Frequently Asked Questions
Can structural glued laminated timber (glulam) be used outdoors?
Glulam timbers will perform similarly to sawn lumber of the same species when used outdoors. For unprotected
outdoor exposure the wood used must be heartwood of a naturally durable species or pressure-treated with an approved
preservative to insure durability. The International Building Code, Section 2304.11.3 states, “ The portions of
glued-laminated timbers that form the structural supports of a building or other structure and are exposed to weather
and not fully protected from moisture by a roof, eave or similar covering shall be pressure treated with preservative
or be manufactured from naturally durable or preservative-treated wood.” AITC Standard 109-2007 explains preservative
treatment options for glulam.
Glulam does not require preservative treatment where it is protected from exposure to rain and snow. The humidity in
the air is not generally sufficient to raise the moisture content of the wood to a level that will support decay. If
the wood is kept dry, it will not decay. A well detailed roof with facsia or flashing to protect the beam ends is usually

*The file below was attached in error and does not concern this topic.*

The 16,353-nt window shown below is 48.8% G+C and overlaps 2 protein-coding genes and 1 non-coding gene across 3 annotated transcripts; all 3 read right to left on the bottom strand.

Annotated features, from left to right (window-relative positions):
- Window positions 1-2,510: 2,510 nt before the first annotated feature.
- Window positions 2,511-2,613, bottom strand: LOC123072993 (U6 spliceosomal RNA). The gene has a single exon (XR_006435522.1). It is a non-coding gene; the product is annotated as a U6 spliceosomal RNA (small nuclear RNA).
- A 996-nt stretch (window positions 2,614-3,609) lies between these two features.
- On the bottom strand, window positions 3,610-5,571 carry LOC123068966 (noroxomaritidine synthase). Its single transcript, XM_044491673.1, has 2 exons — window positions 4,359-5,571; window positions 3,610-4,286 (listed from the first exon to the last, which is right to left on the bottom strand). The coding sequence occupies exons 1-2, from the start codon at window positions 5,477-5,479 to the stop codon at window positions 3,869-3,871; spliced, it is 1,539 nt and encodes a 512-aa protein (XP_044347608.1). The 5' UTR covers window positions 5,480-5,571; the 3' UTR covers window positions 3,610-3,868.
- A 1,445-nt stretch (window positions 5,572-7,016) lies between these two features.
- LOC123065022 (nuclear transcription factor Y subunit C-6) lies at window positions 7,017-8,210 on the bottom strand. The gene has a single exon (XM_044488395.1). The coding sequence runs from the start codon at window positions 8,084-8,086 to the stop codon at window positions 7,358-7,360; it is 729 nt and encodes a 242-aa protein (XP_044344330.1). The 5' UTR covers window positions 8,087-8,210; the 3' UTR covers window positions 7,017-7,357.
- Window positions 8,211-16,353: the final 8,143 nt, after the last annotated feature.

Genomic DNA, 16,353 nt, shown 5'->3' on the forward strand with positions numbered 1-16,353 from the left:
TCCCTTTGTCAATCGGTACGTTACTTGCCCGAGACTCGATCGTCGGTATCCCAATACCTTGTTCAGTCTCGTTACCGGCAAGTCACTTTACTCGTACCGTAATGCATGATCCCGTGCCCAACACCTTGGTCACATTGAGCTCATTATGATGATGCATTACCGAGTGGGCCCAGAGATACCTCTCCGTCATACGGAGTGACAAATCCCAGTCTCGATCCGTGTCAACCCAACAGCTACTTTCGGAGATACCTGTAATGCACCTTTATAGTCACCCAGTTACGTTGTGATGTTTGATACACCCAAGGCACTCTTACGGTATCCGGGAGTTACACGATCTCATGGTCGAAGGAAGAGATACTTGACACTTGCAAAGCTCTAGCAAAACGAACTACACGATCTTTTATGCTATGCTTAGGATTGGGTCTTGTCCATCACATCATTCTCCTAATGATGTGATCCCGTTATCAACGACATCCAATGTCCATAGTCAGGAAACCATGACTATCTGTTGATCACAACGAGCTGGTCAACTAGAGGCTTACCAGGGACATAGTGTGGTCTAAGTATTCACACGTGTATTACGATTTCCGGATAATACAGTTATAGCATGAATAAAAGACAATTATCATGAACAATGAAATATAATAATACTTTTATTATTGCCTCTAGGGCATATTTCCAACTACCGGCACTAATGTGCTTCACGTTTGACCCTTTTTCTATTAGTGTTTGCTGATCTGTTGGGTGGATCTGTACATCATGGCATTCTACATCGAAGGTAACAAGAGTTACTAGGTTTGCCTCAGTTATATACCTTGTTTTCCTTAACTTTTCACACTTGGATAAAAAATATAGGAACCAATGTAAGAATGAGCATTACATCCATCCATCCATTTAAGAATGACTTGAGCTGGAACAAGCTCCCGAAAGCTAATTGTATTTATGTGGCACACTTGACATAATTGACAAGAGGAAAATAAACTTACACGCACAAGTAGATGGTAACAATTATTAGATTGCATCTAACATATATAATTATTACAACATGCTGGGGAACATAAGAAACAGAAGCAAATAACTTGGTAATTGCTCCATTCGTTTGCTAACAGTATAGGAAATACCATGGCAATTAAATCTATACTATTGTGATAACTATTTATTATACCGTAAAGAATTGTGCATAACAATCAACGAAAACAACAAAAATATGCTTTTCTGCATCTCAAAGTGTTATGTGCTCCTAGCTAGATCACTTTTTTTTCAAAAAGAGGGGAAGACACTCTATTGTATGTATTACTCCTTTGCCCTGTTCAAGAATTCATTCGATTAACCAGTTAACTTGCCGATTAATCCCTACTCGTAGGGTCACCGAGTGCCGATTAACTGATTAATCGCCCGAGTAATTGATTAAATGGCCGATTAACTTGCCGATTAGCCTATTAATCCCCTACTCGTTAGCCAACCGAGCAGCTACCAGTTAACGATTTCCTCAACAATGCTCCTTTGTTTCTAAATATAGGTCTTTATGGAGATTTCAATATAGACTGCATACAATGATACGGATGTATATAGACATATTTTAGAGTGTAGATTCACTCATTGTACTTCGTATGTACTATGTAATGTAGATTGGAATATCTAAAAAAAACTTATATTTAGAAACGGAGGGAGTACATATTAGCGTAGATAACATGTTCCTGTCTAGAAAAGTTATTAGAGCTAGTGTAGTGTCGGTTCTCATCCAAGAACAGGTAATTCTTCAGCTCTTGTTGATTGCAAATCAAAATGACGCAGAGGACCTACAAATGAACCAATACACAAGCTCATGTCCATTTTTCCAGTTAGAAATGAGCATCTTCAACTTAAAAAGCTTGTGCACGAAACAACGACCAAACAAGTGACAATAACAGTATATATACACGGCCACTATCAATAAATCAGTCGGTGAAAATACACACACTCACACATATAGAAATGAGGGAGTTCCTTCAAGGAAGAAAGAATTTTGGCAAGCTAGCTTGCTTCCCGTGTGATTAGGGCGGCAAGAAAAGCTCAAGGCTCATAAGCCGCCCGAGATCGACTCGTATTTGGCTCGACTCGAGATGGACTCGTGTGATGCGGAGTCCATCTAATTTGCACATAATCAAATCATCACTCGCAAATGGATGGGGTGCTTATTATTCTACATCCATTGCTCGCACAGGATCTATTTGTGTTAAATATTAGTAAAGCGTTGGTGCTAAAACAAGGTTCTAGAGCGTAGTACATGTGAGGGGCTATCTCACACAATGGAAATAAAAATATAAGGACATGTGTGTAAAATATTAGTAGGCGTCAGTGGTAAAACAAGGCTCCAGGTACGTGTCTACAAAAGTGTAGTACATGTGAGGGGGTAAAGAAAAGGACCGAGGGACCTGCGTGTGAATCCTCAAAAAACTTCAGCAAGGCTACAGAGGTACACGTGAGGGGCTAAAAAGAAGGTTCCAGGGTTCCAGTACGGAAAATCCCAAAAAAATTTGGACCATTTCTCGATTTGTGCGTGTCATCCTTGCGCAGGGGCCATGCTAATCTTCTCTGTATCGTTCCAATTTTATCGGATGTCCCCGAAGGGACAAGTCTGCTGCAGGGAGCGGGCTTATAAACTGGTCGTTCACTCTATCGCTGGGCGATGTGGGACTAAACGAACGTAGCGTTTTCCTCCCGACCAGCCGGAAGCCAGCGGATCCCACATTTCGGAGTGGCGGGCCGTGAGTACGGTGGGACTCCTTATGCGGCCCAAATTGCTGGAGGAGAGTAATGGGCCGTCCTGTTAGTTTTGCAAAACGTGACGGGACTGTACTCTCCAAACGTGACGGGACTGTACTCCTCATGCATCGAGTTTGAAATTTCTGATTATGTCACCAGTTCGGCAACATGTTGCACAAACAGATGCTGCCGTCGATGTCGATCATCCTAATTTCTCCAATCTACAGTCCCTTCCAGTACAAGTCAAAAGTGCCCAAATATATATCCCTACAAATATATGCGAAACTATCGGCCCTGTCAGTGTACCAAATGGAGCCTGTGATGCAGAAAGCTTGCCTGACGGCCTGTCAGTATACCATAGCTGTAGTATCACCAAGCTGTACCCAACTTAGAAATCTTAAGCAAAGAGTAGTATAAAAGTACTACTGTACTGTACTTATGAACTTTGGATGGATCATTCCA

sufficient protection for a timber beam. As a rule of thumb, wood should be kept above a plane drawn from the lowest point
of the roof or fascia toward the structure at a slope of one vertical unit for every two horizontal units or be pressure-treated
or naturally durable. Detailing recommendations and related information are contained in AITC Technical Notes 12 and 13 and
AITC Standard 104-2003.
Adhesives used in structural glued laminated timber (glulam) are engineered to be as strong and durable as the wood
substrates which they bond. They are subject to stringent manufacturing requirements and rigorous qualification testing
prior to acceptance for use. Additionally, tests for strength and durability are performed in the laminating plant on a
daily basis. These measures result in an adhesive bond with strength and durability comparable to the wood itself.